The phrase ‘Display Screen Equipment (DSE) Training’ could mean anything…some might even think it is something to do with fixing computers. But don’t be fooled by the words! Anyone who regularly uses a computer might need DSE training. DSE training should be carried out by anyone who regularly uses a computer.

In January 1993 The Health and Safety (Display Screen Equipment) Regulations 1992 came into effect. These ‘new’ display screen regulations became necessary because of the rise in use of display screen equipment, to protect the health of everyone “who habitually uses display screen equipment as a significant part of his normal work”. The computer health and safety display screen regulations even apply to employees who work from home if they sit at a screen for a good part of their work.

Of course, using a screen should not be considered as really dangerous. In fact there has been a great deal of ICT health and safety studies carried out, for example into how a computer may affect eyesight, and the results show there’s no evidence that it causes disease or permanent damage to eyes. The majority of safety concerns related to using a computer are related to poor posture. A relatively high number of DSE workers, particularly those who haven’t carried out DSE training, complain about aches and pains, eyestrain and headaches.

Aches and pains from poor posture can affect the fingers, hands, wrists, arms, shoulders and backs. They are sometimes called repetitive strain injuries (RSI), and they are a type of musculoskeletal disorder (MSD). If nothing is done to help, and staff aren’t given DSE training, these aches and pains may well become serious. Poor typing position or bashing the keys too hard, not taking enough breaks and not changing task regularly are all possible factors in RSI type injuries and early action is important.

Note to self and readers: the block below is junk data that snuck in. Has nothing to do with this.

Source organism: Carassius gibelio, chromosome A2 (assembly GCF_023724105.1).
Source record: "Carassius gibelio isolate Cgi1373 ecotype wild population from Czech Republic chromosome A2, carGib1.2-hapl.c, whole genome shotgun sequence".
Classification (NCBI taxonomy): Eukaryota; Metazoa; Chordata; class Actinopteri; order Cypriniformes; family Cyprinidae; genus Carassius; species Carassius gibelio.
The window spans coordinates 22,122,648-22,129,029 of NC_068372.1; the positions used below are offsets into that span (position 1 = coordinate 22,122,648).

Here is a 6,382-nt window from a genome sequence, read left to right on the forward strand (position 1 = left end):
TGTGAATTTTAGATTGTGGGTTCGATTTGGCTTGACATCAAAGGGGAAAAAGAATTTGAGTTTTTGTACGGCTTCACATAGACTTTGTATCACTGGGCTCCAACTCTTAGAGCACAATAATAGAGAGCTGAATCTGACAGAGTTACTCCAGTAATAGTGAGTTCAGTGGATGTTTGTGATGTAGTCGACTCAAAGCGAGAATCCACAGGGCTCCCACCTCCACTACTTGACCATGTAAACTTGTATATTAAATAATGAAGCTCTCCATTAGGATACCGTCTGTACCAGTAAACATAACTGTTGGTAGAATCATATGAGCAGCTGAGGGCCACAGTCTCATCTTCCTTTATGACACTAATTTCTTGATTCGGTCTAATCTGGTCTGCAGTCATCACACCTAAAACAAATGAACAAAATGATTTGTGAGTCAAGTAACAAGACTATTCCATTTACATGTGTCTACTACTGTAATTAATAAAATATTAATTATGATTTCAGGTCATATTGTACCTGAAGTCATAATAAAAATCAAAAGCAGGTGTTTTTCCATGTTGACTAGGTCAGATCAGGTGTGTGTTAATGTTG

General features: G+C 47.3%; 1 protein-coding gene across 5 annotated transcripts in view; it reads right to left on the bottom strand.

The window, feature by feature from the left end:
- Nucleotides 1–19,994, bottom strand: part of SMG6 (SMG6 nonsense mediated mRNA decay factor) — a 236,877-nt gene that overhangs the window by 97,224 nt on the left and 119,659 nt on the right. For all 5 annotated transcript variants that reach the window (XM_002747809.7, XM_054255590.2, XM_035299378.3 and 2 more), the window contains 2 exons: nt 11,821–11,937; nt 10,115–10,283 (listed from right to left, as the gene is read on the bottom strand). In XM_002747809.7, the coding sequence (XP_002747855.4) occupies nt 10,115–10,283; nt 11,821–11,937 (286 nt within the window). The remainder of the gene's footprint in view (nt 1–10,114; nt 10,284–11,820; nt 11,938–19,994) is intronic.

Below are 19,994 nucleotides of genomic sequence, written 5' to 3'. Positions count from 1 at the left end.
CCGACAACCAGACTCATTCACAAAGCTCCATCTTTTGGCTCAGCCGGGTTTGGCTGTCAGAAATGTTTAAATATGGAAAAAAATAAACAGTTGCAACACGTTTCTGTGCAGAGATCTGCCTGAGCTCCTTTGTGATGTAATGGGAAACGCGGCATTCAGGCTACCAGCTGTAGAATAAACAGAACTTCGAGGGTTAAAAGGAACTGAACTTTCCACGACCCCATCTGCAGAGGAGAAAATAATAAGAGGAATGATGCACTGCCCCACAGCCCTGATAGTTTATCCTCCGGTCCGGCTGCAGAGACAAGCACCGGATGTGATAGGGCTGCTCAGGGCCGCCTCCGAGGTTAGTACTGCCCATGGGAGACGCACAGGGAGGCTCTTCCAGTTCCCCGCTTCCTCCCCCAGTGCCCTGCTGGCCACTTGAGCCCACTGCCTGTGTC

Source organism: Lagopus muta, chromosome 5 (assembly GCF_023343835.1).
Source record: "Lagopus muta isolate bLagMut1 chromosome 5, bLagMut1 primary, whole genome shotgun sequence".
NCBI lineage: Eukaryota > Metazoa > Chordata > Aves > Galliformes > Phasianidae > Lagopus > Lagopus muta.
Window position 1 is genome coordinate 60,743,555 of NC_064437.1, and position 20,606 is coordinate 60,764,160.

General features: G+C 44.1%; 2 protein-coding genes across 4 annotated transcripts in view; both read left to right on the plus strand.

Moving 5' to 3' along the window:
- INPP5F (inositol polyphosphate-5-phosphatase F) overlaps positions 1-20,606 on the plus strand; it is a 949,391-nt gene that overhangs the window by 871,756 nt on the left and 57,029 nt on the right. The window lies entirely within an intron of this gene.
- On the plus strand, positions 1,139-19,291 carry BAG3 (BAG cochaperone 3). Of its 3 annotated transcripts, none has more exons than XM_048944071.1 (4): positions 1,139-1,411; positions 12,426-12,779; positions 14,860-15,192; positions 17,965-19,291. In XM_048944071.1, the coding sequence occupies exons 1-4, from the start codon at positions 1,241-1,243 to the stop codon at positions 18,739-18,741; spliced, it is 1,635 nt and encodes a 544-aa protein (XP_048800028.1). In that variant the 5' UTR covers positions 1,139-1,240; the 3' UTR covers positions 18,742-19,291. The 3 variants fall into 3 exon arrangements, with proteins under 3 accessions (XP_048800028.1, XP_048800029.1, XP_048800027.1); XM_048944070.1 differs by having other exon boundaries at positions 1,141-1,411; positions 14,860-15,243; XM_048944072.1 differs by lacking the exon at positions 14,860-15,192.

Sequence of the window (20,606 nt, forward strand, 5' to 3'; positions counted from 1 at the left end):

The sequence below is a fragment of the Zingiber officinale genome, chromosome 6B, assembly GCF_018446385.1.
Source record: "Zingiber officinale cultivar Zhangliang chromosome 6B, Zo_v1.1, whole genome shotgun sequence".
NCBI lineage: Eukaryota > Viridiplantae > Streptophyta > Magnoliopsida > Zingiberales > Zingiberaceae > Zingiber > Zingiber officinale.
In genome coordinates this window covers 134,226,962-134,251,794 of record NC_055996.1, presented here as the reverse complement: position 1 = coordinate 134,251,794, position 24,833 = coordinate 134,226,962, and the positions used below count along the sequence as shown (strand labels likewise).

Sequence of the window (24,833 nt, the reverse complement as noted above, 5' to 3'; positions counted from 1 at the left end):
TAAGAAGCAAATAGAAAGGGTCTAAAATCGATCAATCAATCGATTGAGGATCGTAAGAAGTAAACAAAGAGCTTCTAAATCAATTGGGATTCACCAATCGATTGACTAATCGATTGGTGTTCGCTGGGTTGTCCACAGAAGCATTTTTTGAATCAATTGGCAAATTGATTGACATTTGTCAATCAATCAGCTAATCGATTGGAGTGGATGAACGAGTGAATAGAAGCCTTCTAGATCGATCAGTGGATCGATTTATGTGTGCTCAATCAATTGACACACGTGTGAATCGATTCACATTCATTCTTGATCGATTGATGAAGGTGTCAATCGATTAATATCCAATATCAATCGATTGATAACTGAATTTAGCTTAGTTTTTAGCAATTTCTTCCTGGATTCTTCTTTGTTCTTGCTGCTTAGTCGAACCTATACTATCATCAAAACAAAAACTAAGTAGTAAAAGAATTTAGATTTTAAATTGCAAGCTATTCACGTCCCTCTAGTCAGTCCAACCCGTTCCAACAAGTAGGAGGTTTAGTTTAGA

Headaches and eyestrain may be exacerbated by screen glare from a poorly positioned computer screen, incorrect contrast on the screen, screen characters which are too small or not in sharp focus or spending too long looking at the screen without a break. Stress from workload and badly designed software can also be a big factor in causing tension headaches.

Statistics from the Health and Safety Executive (HSE) show that although work-related MSDs are on the decrease, they still make up an alarming proportion of the work-related illnesses each year. In 2010/2011 nearly 1.2 million working people were suffering from a work-related illness and of these nearly half (508,000) were musculoskeletal disorders. MSDs are not only the result of computer use of course, other factors such as poor manual handling technique also plays a part.

Computer health and safety isn’t complicated or expensive. Just a few simple adjustments may be all that’s needed to eliminate health concerns and meet display screen regulations. With good posture, a well laid-out and well-positioned workstation, regular breaks and, if possible, the ability to change or alternate tasks during the course of the day many of the problems will be alleviated.

Perhaps, similar to a motorway ‘take a break’ should flash up at intervals on the computer screen of regular users!

A simple adjustment to the workday or workstation can greatly reduce the gradual build up of pain and tension. DSE training discusses these adjustments in further detail, and helps employers meet display screen equipment regulations. DSE training isn’t expensive or time-consuming, and choosing a course with a DSE assessment at the end will give staff a chance to prove what they have learnt.

A concise, easy-to-follow, 30-minute DSE training course is available from The Interactive Health and Safety Company (iHasco). Visit their website and sample their Display Screen Equipment training programme, which includes a full personal DSE assessment.

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